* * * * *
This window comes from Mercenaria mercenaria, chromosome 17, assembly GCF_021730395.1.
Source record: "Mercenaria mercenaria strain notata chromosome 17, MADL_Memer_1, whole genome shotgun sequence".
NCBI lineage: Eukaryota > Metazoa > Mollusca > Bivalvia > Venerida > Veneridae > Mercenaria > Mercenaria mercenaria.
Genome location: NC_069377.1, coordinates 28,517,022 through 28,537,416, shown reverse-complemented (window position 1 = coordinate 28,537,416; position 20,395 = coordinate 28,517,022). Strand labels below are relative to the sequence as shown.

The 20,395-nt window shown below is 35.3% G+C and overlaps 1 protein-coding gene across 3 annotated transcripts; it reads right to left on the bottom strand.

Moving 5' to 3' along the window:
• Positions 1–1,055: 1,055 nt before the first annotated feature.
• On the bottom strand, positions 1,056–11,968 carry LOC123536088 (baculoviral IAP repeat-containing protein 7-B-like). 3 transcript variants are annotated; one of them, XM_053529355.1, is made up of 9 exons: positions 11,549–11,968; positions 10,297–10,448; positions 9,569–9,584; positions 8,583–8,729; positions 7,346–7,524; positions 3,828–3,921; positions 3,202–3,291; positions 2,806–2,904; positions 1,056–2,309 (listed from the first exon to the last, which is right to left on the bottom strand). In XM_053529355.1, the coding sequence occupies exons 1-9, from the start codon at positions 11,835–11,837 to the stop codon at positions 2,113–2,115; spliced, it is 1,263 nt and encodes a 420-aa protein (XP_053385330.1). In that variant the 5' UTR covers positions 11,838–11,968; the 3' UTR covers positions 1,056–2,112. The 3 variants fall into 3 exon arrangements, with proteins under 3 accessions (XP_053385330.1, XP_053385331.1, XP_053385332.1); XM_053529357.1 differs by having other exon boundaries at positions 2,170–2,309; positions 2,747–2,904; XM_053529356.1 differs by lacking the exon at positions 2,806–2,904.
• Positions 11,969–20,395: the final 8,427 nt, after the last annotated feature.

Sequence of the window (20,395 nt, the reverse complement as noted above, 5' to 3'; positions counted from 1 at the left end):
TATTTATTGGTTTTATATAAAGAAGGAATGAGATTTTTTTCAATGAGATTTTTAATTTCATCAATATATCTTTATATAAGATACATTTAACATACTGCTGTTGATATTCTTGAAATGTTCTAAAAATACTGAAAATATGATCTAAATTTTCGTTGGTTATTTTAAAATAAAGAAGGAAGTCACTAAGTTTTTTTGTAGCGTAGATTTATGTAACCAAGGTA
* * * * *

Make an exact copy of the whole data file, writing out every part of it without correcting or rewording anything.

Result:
This window comes from Mercenaria mercenaria, chromosome 17, assembly GCF_021730395.1.
Source record: "Mercenaria mercenaria strain notata chromosome 17, MADL_Memer_1, whole genome shotgun sequence".
NCBI lineage: Eukaryota > Metazoa > Mollusca > Bivalvia > Venerida > Veneridae > Mercenaria > Mercenaria mercenaria.
Genome location: NC_069377.1, coordinates 28,517,022 through 28,537,416, shown reverse-complemented (window position 1 = coordinate 28,537,416; position 20,395 = coordinate 28,517,022). Strand labels below are relative to the sequence as shown.

The 20,395-nt window shown below is 35.3% G+C and overlaps 1 protein-coding gene across 3 annotated transcripts; it reads right to left on the bottom strand.

Moving 5' to 3' along the window:
• Positions 1–1,055: 1,055 nt before the first annotated feature.
• On the bottom strand, positions 1,056–11,968 carry LOC123536088 (baculoviral IAP repeat-containing protein 7-B-like). 3 transcript variants are annotated; one of them, XM_053529355.1, is made up of 9 exons: positions 11,549–11,968; positions 10,297–10,448; positions 9,569–9,584; positions 8,583–8,729; positions 7,346–7,524; positions 3,828–3,921; positions 3,202–3,291; positions 2,806–2,904; positions 1,056–2,309 (listed from the first exon to the last, which is right to left on the bottom strand). In XM_053529355.1, the coding sequence occupies exons 1-9, from the start codon at positions 11,835–11,837 to the stop codon at positions 2,113–2,115; spliced, it is 1,263 nt and encodes a 420-aa protein (XP_053385330.1). In that variant the 5' UTR covers positions 11,838–11,968; the 3' UTR covers positions 1,056–2,112. The 3 variants fall into 3 exon arrangements, with proteins under 3 accessions (XP_053385330.1, XP_053385331.1, XP_053385332.1); XM_053529357.1 differs by having other exon boundaries at positions 2,170–2,309; positions 2,747–2,904; XM_053529356.1 differs by lacking the exon at positions 2,806–2,904.
• Positions 11,969–20,395: the final 8,427 nt, after the last annotated feature.

Sequence of the window (20,395 nt, the reverse complement as noted above, 5' to 3'; positions counted from 1 at the left end):
TATTTATTGGTTTTATATAAAGAAGGAATGAGATTTTTTTCAATGAGATTTTTAATTTCATCAATATATCTTTATATAAGATACATTTAACATACTGCTGTTGATATTCTTGAAATGTTCTAAAAATACTGAAAATATGATCTAAATTTTCGTTGGTTATTTTAAAATAAAGAAGGAAGTCACTAAGTTTTTTTGTAGCGTAGATTTATGTAACCAAGGTA